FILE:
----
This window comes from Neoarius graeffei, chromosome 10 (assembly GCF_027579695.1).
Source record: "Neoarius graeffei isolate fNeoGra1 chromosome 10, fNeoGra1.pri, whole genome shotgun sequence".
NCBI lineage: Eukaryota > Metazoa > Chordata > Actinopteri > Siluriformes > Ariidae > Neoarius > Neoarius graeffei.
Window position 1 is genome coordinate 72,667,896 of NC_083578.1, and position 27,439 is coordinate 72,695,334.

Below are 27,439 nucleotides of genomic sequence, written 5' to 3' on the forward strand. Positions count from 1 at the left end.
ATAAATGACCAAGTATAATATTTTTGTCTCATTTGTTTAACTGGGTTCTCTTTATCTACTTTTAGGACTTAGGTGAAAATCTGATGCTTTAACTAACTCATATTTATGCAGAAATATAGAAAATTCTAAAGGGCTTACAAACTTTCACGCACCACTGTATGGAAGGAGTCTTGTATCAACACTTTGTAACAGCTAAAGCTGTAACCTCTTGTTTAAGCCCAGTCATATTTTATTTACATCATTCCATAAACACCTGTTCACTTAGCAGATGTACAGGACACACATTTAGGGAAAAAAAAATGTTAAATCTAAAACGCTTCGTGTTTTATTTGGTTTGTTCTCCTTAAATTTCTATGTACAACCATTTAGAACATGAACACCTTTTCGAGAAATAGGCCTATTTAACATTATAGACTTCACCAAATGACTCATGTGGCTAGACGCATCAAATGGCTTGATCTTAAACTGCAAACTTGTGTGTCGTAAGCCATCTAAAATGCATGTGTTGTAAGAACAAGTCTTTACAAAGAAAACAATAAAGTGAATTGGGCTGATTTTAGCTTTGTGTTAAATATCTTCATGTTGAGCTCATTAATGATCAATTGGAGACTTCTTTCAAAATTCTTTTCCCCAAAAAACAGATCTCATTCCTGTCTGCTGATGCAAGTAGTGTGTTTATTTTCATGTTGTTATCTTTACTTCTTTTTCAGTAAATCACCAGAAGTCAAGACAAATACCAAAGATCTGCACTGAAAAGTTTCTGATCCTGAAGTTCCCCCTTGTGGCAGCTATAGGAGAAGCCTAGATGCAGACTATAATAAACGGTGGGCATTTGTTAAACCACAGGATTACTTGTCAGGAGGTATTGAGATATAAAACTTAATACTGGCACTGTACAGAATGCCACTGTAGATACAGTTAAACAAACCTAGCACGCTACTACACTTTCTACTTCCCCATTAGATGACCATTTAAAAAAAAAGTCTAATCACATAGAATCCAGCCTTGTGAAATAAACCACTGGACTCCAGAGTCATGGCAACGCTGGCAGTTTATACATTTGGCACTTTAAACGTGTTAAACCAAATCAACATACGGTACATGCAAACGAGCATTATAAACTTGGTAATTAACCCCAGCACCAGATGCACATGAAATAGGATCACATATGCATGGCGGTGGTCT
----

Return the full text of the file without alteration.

This window comes from Neoarius graeffei, chromosome 10 (assembly GCF_027579695.1).
Source record: "Neoarius graeffei isolate fNeoGra1 chromosome 10, fNeoGra1.pri, whole genome shotgun sequence".
NCBI lineage: Eukaryota > Metazoa > Chordata > Actinopteri > Siluriformes > Ariidae > Neoarius > Neoarius graeffei.
Window position 1 is genome coordinate 72,667,896 of NC_083578.1, and position 27,439 is coordinate 72,695,334.

Below are 27,439 nucleotides of genomic sequence, written 5' to 3' on the forward strand. Positions count from 1 at the left end.
ATAAATGACCAAGTATAATATTTTTGTCTCATTTGTTTAACTGGGTTCTCTTTATCTACTTTTAGGACTTAGGTGAAAATCTGATGCTTTAACTAACTCATATTTATGCAGAAATATAGAAAATTCTAAAGGGCTTACAAACTTTCACGCACCACTGTATGGAAGGAGTCTTGTATCAACACTTTGTAACAGCTAAAGCTGTAACCTCTTGTTTAAGCCCAGTCATATTTTATTTACATCATTCCATAAACACCTGTTCACTTAGCAGATGTACAGGACACACATTTAGGGAAAAAAAAATGTTAAATCTAAAACGCTTCGTGTTTTATTTGGTTTGTTCTCCTTAAATTTCTATGTACAACCATTTAGAACATGAACACCTTTTCGAGAAATAGGCCTATTTAACATTATAGACTTCACCAAATGACTCATGTGGCTAGACGCATCAAATGGCTTGATCTTAAACTGCAAACTTGTGTGTCGTAAGCCATCTAAAATGCATGTGTTGTAAGAACAAGTCTTTACAAAGAAAACAATAAAGTGAATTGGGCTGATTTTAGCTTTGTGTTAAATATCTTCATGTTGAGCTCATTAATGATCAATTGGAGACTTCTTTCAAAATTCTTTTCCCCAAAAAACAGATCTCATTCCTGTCTGCTGATGCAAGTAGTGTGTTTATTTTCATGTTGTTATCTTTACTTCTTTTTCAGTAAATCACCAGAAGTCAAGACAAATACCAAAGATCTGCACTGAAAAGTTTCTGATCCTGAAGTTCCCCCTTGTGGCAGCTATAGGAGAAGCCTAGATGCAGACTATAATAAACGGTGGGCATTTGTTAAACCACAGGATTACTTGTCAGGAGGTATTGAGATATAAAACTTAATACTGGCACTGTACAGAATGCCACTGTAGATACAGTTAAACAAACCTAGCACGCTACTACACTTTCTACTTCCCCATTAGATGACCATTTAAAAAAAAAGTCTAATCACATAGAATCCAGCCTTGTGAAATAAACCACTGGACTCCAGAGTCATGGCAACGCTGGCAGTTTATACATTTGGCACTTTAAACGTGTTAAACCAAATCAACATACGGTACATGCAAACGAGCATTATAAACTTGGTAATTAACCCCAGCACCAGATGCACATGAAATAGGATCACATATGCATGGCGGTGGTCT